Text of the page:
This book we call ‘the Bible’ is no ordinary book – it is living and active, continually challenging us to uncover fresh meaning and giving us insight into how we might live out God’s story. By savouring Scripture we are challenged to change, we are comforted with knowledge of God’s love, we are converted to Jesus likeness and thus he is seen in us, in our attitudes, and in our actions.
What is the Bible?
- A collection of stories
- A book
- Scripture – holy Words
- A Word of God
- The Word of God
Let’s stop with that thought for a moment. The Bible is the Word of God. What does that mean?
This is no ordinary book – it is not a story about God, it is not a text book about God, it is God’s Word to us.
That surely affects the way we regard it! Given that we say we LOVE God you’d expect that we would love God’s Word. Given that we say we want to follow Jesus you’d expect we would immerse ourselves in the Word to know him more.
Yet strangely we don’t. Continue reading
SERMON 4 OF 5 IN A SERIES EXPLORING SPIRITUAL DISCIPLINE, PREACHED 11 NOVEMBER 2012. READ Ecc 5:1-3; MATT 6:1, 5-8
Of late we’ve been exploring Spiritual Disciplines:
Discipline does seem to be an unpopular word yet it is a word that conveys an approach to walking with Jesus that is lacking in the Church today.
SERMON 3 OF 5 IN A SERIES EXPLORING SPIRITUAL DISCIPLINE, PREACHED 04 November 2012. READ Matthew 6:1-18
You don’t hear much about fasting these days, in fact in the worship surveys conducted at the start of the year some here noted that they knew little about fasting and that they have never heard teaching on it.
Well that is about to change!
I guess as we look around our culture we can understand why fasting may be out of favour.
It doesn’t fit!
Seemingly in NZ and much of the world we’ve become conditioned to comfort, excess and instant gratification and that direction is only increasing.
If we want fast food – we want it now, and if they can’t serve us in only a few minutes we complain. Following trends set overseas we increasingly upsize our orders, and at a eat all you can buffet we end up eating more than we need, even more than we should – just because it’s there.
This attitude of having what we want when we want it extends to most aspects of life: texting, FB, entertainment. There is little we have to wait for. And we believe it’s our right to satisfy our desires whenever we want. So excess marks our landscape: and in the busyness of satisfying ourselves where is God?
God of course is where God has always been. Continue reading
Sermon 2 of 5 in a series exploring Spiritual Discipline, preached 28 October 2012. Read Colossians 3:1-17
Last Sunday I introduced the topic of Spiritual Disciples. As I said at the time these take many forms but essentially are any practise that we undertake that helps us make space for God in our life; or to put it another way ‘Disciplines are simply practices that train us in faithfulness…’ (Marjorie Thompson in Soul Feast).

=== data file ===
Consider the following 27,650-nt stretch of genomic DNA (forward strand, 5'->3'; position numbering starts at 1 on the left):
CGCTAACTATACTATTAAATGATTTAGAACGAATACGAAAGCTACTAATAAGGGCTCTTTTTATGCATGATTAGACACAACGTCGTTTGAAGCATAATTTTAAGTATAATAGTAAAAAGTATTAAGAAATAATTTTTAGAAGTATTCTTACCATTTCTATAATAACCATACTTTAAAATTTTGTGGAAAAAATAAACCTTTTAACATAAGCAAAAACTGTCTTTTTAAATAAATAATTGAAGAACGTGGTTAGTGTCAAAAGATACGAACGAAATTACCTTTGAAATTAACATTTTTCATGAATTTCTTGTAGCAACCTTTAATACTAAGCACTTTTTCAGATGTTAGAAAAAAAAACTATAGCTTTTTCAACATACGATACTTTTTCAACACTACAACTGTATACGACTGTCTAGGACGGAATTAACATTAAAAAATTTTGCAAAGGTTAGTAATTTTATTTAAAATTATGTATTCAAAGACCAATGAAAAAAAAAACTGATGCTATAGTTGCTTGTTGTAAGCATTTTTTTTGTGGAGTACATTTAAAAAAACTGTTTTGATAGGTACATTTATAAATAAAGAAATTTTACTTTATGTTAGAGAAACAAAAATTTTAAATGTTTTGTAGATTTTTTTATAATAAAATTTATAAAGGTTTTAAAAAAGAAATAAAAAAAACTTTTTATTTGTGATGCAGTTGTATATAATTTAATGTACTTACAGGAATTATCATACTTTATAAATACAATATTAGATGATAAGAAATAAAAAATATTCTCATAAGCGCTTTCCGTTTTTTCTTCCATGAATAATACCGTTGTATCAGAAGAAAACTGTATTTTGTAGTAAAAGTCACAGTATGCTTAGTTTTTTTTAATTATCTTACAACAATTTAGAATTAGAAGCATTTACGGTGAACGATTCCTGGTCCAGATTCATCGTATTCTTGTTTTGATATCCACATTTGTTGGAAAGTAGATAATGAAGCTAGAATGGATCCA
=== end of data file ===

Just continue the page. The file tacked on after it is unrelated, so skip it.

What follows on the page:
Or in yet another way: practices that put ourselves in the way of God’s transforming presence, so that we live in the presence of God’s power; so that we experience the power of God’s presence.
And this is important! I experience myself at times the difficulty of knowing God, and I hear from many others that the idea of living in the presence of God’s power is but a distant dream – a personal relationship with God is something that others might have but it is not their experience.
Having faith in God is essential – but there is more…
KNOWING God deeply, personally, intimately and knowing that we are KNOWN by God is Joy, it is life-giving, it is the type of relationship that I believe we were created for, and is available to us NOW.
Thankfulness is but one way we can know God more.
Scripture is full of encouragement to be thankful; Psalm 95 heard earlier is typical: ‘let us come before Him with thanksgiving’.
In the New Testament Paul encourages the Colossians in thankfulness. “… whatever you do, whether in word or deed, do it all in the name of the Lord Jesus, giving thanks through Him to God the Father through him” (Col. 3:17). Continue reading
Sermon 1 of 5 in a series exploring Spiritual Disciplines (or practices), preached 21st October, Read Romans 12 especially verses 1-2
I’m returning today to a passage that is one of my favourites: I find that God is often bringing these words to my mind – probably because I need to hear and apply them.
Therefore, I urge you, brothers and sisters, in view of God’s mercy, to offer your bodies as a living sacrifice, holy and pleasing to God—this is your true and proper worship. 2 Do not conform to the pattern of this world, but be transformed by the renewing of your mind. Then you will be able to test and approve what God’s will is—his good, pleasing and perfect will. (Romans 12:1-2, NIV) Continue reading